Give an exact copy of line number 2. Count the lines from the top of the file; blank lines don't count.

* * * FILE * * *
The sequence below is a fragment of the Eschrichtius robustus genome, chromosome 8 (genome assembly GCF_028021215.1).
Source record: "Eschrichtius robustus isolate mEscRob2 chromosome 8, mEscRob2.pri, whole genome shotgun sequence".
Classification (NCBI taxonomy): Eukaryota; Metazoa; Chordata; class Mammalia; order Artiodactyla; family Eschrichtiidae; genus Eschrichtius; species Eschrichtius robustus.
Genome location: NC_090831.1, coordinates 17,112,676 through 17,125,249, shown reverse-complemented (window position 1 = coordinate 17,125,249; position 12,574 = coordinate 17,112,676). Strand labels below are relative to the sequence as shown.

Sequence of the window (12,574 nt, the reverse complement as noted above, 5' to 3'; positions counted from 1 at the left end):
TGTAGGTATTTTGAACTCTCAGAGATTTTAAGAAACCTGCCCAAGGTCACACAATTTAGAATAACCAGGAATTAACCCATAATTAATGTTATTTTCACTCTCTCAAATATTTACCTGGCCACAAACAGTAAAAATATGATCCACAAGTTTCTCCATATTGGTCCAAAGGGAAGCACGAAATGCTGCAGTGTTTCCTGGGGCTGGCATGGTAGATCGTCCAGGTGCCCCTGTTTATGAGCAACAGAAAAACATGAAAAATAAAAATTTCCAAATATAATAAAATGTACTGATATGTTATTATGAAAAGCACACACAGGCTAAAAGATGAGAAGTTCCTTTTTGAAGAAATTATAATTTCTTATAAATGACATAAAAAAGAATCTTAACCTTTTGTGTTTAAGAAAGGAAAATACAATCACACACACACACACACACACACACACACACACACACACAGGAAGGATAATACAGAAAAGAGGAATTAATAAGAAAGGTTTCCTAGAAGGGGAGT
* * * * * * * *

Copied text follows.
Source record: "Eschrichtius robustus isolate mEscRob2 chromosome 8, mEscRob2.pri, whole genome shotgun sequence".